Controlled synthesis of self-assembled 3D nanostructures using metastable atomic layer deposition
in: Materials Today Chemistry (2018)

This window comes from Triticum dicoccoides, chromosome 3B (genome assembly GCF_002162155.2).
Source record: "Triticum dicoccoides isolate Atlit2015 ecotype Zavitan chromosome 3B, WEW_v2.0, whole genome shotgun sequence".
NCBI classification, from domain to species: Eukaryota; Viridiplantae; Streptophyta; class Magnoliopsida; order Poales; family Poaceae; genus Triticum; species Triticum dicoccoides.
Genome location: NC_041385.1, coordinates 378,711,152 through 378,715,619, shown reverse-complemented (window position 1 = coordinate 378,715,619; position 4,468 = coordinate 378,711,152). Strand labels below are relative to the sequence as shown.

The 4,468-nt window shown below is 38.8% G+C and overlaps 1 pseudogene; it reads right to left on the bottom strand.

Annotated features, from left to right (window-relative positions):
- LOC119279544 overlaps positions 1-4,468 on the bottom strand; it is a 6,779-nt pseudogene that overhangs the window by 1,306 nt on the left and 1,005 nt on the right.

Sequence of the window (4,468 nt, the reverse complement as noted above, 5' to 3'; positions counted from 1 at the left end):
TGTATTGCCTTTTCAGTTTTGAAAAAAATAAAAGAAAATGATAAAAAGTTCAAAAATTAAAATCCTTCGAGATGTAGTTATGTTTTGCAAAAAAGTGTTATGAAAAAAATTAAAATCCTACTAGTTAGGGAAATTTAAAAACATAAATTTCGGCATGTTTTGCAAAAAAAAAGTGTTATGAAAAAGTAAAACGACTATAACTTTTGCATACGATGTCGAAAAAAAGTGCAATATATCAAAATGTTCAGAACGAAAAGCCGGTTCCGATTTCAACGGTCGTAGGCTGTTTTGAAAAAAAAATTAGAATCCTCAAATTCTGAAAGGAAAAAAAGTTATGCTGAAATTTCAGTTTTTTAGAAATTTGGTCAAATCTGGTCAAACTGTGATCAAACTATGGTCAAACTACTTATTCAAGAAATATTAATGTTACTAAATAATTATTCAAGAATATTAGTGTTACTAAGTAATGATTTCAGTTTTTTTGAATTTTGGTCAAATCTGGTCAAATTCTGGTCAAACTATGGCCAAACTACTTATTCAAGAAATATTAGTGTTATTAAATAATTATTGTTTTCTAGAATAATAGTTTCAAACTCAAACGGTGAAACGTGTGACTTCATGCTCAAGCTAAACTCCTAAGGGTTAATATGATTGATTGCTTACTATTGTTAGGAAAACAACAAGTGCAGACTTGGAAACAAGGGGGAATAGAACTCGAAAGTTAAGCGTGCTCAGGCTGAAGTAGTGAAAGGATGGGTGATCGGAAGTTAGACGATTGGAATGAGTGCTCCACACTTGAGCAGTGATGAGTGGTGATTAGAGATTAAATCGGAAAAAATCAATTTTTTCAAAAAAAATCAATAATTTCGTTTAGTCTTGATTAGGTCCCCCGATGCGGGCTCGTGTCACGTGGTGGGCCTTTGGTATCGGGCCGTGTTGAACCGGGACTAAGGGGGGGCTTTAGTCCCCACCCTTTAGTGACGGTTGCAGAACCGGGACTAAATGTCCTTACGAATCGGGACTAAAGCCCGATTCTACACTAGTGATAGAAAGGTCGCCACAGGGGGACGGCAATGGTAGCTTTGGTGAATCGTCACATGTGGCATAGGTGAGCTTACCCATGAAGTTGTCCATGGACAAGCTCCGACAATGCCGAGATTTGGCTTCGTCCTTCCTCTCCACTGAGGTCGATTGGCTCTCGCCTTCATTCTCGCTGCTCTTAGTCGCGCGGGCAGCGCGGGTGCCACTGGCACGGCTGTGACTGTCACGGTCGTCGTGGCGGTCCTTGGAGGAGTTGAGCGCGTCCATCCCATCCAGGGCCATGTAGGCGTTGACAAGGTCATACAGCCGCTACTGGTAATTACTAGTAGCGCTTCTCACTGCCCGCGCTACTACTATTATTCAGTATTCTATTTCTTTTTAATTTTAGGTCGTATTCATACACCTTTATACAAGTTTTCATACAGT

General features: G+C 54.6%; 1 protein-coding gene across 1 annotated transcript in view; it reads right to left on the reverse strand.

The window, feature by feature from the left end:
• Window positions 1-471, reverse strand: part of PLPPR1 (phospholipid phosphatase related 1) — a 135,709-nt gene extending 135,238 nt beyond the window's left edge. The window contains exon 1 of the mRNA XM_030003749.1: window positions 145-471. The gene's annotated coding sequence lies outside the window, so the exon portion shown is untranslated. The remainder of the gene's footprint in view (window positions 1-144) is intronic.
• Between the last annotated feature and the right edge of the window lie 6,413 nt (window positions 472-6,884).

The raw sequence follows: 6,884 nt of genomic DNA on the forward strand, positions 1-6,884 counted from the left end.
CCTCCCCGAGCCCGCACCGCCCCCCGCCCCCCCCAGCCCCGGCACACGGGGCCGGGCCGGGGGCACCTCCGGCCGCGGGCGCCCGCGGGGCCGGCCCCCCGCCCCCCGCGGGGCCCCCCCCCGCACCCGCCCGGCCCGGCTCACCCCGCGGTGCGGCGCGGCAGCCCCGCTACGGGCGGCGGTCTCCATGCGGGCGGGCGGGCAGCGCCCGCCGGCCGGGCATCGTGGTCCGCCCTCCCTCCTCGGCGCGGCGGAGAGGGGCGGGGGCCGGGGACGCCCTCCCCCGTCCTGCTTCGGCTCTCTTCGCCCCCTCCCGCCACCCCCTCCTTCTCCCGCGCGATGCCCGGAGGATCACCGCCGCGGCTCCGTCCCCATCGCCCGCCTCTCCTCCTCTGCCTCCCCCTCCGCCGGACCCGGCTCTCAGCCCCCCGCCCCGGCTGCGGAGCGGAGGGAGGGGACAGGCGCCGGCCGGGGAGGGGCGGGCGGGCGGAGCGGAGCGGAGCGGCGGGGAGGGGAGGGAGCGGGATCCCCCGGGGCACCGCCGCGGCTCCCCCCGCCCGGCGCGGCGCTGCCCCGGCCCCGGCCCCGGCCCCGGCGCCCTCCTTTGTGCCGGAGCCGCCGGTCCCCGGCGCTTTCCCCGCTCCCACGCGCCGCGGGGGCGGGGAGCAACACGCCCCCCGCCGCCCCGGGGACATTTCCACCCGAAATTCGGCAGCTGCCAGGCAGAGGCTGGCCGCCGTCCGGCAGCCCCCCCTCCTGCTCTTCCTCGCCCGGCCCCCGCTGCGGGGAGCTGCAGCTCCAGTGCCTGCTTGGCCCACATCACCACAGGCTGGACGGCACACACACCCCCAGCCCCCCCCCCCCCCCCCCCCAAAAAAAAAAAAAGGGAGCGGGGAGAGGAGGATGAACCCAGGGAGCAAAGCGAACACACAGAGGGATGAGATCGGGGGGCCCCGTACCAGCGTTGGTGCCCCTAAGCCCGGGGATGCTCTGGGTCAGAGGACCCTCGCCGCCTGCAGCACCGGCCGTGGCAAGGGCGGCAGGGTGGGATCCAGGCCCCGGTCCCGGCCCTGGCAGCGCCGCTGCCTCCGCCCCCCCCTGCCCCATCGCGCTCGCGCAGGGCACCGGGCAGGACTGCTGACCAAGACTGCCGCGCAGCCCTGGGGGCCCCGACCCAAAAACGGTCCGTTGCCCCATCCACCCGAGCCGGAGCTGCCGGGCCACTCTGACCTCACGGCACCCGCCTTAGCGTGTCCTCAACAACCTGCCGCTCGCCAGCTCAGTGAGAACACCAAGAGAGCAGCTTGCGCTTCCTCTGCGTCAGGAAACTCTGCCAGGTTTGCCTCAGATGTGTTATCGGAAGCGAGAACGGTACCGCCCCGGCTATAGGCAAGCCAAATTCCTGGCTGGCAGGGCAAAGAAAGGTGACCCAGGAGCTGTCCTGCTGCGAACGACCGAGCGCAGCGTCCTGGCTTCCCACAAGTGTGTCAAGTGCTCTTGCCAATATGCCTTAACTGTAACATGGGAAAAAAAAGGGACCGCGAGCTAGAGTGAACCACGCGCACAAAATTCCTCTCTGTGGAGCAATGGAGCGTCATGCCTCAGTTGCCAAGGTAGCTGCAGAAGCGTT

An important feature of atomic layer deposition (ALD) is the fact that the coating that has been deposited is conformal to the substrate surface. Therefore, pre-patterned substrates are usually used for the fabrication of 3D nanostructures using ALD. This paper presents a new method to generate 3D silver-silica nanostructures using plasma enhanced atomic layer deposition (PEALD) of silica with tri-dimethyl-amino-silane (TDMAS) and oxygen plasma as precursors. For this method, silver nanoparticles are used as templates and, during the deposition of silica, the repeatable process of the formation of metastable silver oxides and their decomposition is involved, leading to strong side-reactions and the formation of 3D silver-silica hybrid nanostructures. This method is known as metastable atomic layer deposition (MS-ALD). Unlike the conventional ALD, the coating of MS-ALD is not conformal to the substrate surface. Rather, the 3D nanostructures are self-assembled because of side-reactions. The geometry of the formed nanostructures can be easily adjusted by tuning the deposition parameters, such as dose time of both precursors and cycle numbers. In our study, we observed nanosponges with features sizes of up to 4 for less than 45 MS-ALD cycles. Nanowire-like silver-silica hybrid nanostructures are generated at higher cycle numbers with feature sizes of up to 10 µm. A similar trend could be observed for changing the dose time of both precursors of TDMAS and oxygen plasma. The height of the nanostructures increases with increasing the dose time of both precursors. In contrast to this trend, the surface coverage declines when the investigated parameters (number of cycles, TDMAS and oxygen plasma dose time) are increased.